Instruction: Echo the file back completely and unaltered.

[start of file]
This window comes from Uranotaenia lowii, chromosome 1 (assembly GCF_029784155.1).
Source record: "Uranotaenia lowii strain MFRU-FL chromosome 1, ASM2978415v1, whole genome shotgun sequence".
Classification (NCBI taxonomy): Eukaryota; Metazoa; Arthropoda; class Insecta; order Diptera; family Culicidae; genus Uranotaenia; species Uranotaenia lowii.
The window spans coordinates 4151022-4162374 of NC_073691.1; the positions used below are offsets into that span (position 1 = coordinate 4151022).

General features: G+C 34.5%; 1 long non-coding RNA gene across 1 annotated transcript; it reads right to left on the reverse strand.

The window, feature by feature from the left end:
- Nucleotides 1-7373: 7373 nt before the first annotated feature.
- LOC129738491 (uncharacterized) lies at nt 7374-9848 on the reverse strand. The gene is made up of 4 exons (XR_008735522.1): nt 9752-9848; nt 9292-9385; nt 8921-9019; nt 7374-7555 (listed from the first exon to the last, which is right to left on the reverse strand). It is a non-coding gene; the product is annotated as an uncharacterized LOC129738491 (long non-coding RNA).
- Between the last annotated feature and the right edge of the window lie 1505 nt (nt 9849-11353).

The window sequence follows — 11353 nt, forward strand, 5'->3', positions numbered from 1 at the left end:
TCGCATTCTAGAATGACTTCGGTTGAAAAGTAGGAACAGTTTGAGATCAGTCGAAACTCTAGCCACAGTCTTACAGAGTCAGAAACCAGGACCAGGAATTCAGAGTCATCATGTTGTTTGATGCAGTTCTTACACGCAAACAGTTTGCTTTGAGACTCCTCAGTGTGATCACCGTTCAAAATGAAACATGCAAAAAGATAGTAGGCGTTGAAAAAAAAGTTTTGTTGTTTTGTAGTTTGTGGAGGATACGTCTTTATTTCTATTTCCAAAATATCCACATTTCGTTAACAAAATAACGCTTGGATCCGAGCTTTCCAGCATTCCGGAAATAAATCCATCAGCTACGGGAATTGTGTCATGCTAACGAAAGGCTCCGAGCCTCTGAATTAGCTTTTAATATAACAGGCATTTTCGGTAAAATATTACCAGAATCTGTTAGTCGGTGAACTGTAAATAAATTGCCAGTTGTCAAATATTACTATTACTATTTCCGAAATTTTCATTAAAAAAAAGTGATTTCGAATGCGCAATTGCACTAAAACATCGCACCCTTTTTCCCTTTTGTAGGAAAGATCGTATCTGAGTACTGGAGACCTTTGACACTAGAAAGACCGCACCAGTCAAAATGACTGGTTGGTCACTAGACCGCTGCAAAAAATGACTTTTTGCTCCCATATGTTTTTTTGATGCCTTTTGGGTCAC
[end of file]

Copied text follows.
This window comes from Uranotaenia lowii, chromosome 1 (assembly GCF_029784155.1).
Source record: "Uranotaenia lowii strain MFRU-FL chromosome 1, ASM2978415v1, whole genome shotgun sequence".
Classification (NCBI taxonomy): Eukaryota; Metazoa; Arthropoda; class Insecta; order Diptera; family Culicidae; genus Uranotaenia; species Uranotaenia lowii.
The window spans coordinates 4151022-4162374 of NC_073691.1; the positions used below are offsets into that span (position 1 = coordinate 4151022).

General features: G+C 34.5%; 1 long non-coding RNA gene across 1 annotated transcript; it reads right to left on the reverse strand.

The window, feature by feature from the left end:
- Nucleotides 1-7373: 7373 nt before the first annotated feature.
- LOC129738491 (uncharacterized) lies at nt 7374-9848 on the reverse strand. The gene is made up of 4 exons (XR_008735522.1): nt 9752-9848; nt 9292-9385; nt 8921-9019; nt 7374-7555 (listed from the first exon to the last, which is right to left on the reverse strand). It is a non-coding gene; the product is annotated as an uncharacterized LOC129738491 (long non-coding RNA).
- Between the last annotated feature and the right edge of the window lie 1505 nt (nt 9849-11353).

The window sequence follows — 11353 nt, forward strand, 5'->3', positions numbered from 1 at the left end:
TCGCATTCTAGAATGACTTCGGTTGAAAAGTAGGAACAGTTTGAGATCAGTCGAAACTCTAGCCACAGTCTTACAGAGTCAGAAACCAGGACCAGGAATTCAGAGTCATCATGTTGTTTGATGCAGTTCTTACACGCAAACAGTTTGCTTTGAGACTCCTCAGTGTGATCACCGTTCAAAATGAAACATGCAAAAAGATAGTAGGCGTTGAAAAAAAAGTTTTGTTGTTTTGTAGTTTGTGGAGGATACGTCTTTATTTCTATTTCCAAAATATCCACATTTCGTTAACAAAATAACGCTTGGATCCGAGCTTTCCAGCATTCCGGAAATAAATCCATCAGCTACGGGAATTGTGTCATGCTAACGAAAGGCTCCGAGCCTCTGAATTAGCTTTTAATATAACAGGCATTTTCGGTAAAATATTACCAGAATCTGTTAGTCGGTGAACTGTAAATAAATTGCCAGTTGTCAAATATTACTATTACTATTTCCGAAATTTTCATTAAAAAAAAGTGATTTCGAATGCGCAATTGCACTAAAACATCGCACCCTTTTTCCCTTTTGTAGGAAAGATCGTATCTGAGTACTGGAGACCTTTGACACTAGAAAGACCGCACCAGTCAAAATGACTGGTTGGTCACTAGACCGCTGCAAAAAATGACTTTTTGCTCCCATATGTTTTTTTGATGCCTTTTGGGTCAC